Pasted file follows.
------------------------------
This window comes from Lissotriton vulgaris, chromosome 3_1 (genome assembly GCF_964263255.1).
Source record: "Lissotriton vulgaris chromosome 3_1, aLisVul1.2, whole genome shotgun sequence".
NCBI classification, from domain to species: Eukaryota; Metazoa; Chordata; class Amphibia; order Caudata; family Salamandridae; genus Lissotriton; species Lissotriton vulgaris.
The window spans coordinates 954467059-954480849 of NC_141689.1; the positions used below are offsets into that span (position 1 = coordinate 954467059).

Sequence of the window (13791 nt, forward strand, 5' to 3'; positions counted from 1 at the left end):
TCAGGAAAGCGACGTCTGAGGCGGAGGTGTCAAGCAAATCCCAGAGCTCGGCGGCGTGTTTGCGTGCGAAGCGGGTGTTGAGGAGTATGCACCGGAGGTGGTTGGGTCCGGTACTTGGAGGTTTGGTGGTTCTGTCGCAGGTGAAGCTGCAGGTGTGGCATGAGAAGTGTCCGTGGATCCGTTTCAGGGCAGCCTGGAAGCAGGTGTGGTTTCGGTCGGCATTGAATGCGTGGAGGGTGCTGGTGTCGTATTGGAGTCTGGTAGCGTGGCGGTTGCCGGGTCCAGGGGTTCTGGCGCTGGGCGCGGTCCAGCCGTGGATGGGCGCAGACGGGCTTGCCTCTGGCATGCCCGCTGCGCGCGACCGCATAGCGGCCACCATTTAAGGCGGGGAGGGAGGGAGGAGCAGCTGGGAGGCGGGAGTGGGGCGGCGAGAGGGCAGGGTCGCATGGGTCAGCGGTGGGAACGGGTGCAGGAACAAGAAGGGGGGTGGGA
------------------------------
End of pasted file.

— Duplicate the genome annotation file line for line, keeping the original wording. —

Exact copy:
This window comes from Lissotriton vulgaris, chromosome 3_1 (genome assembly GCF_964263255.1).
Source record: "Lissotriton vulgaris chromosome 3_1, aLisVul1.2, whole genome shotgun sequence".
NCBI classification, from domain to species: Eukaryota; Metazoa; Chordata; class Amphibia; order Caudata; family Salamandridae; genus Lissotriton; species Lissotriton vulgaris.
The window spans coordinates 954467059-954480849 of NC_141689.1; the positions used below are offsets into that span (position 1 = coordinate 954467059).

Sequence of the window (13791 nt, forward strand, 5' to 3'; positions counted from 1 at the left end):
TCAGGAAAGCGACGTCTGAGGCGGAGGTGTCAAGCAAATCCCAGAGCTCGGCGGCGTGTTTGCGTGCGAAGCGGGTGTTGAGGAGTATGCACCGGAGGTGGTTGGGTCCGGTACTTGGAGGTTTGGTGGTTCTGTCGCAGGTGAAGCTGCAGGTGTGGCATGAGAAGTGTCCGTGGATCCGTTTCAGGGCAGCCTGGAAGCAGGTGTGGTTTCGGTCGGCATTGAATGCGTGGAGGGTGCTGGTGTCGTATTGGAGTCTGGTAGCGTGGCGGTTGCCGGGTCCAGGGGTTCTGGCGCTGGGCGCGGTCCAGCCGTGGATGGGCGCAGACGGGCTTGCCTCTGGCATGCCCGCTGCGCGCGACCGCATAGCGGCCACCATTTAAGGCGGGGAGGGAGGGAGGAGCAGCTGGGAGGCGGGAGTGGGGCGGCGAGAGGGCAGGGTCGCATGGGTCAGCGGTGGGAACGGGTGCAGGAACAAGAAGGGGGGTGGGA